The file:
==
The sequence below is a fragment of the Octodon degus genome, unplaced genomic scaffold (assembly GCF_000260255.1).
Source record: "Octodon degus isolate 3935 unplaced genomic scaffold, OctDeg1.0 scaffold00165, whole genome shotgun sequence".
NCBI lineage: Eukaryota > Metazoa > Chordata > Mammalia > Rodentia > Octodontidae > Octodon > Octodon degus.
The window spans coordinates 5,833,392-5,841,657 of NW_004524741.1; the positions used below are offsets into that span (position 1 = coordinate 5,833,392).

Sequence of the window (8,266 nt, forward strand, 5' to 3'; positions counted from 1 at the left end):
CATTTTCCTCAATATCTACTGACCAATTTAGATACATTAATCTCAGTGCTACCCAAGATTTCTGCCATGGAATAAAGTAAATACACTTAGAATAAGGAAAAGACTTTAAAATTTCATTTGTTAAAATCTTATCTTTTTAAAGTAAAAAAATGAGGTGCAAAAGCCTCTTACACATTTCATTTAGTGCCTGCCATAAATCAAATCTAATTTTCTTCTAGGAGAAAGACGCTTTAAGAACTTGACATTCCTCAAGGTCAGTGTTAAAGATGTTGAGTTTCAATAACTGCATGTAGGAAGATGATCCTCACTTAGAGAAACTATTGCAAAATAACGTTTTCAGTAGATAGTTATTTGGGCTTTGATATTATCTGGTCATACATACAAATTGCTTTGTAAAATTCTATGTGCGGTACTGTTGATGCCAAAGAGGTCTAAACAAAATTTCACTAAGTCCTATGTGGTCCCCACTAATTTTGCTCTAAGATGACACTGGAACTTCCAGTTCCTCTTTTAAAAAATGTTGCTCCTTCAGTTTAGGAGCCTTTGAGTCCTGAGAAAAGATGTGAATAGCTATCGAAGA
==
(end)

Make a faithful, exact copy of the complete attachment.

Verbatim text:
The sequence below is a fragment of the Octodon degus genome, unplaced genomic scaffold (assembly GCF_000260255.1).
Source record: "Octodon degus isolate 3935 unplaced genomic scaffold, OctDeg1.0 scaffold00165, whole genome shotgun sequence".
NCBI lineage: Eukaryota > Metazoa > Chordata > Mammalia > Rodentia > Octodontidae > Octodon > Octodon degus.
The window spans coordinates 5,833,392-5,841,657 of NW_004524741.1; the positions used below are offsets into that span (position 1 = coordinate 5,833,392).

Sequence of the window (8,266 nt, forward strand, 5' to 3'; positions counted from 1 at the left end):
CATTTTCCTCAATATCTACTGACCAATTTAGATACATTAATCTCAGTGCTACCCAAGATTTCTGCCATGGAATAAAGTAAATACACTTAGAATAAGGAAAAGACTTTAAAATTTCATTTGTTAAAATCTTATCTTTTTAAAGTAAAAAAATGAGGTGCAAAAGCCTCTTACACATTTCATTTAGTGCCTGCCATAAATCAAATCTAATTTTCTTCTAGGAGAAAGACGCTTTAAGAACTTGACATTCCTCAAGGTCAGTGTTAAAGATGTTGAGTTTCAATAACTGCATGTAGGAAGATGATCCTCACTTAGAGAAACTATTGCAAAATAACGTTTTCAGTAGATAGTTATTTGGGCTTTGATATTATCTGGTCATACATACAAATTGCTTTGTAAAATTCTATGTGCGGTACTGTTGATGCCAAAGAGGTCTAAACAAAATTTCACTAAGTCCTATGTGGTCCCCACTAATTTTGCTCTAAGATGACACTGGAACTTCCAGTTCCTCTTTTAAAAAATGTTGCTCCTTCAGTTTAGGAGCCTTTGAGTCCTGAGAAAAGATGTGAATAGCTATCGAAGA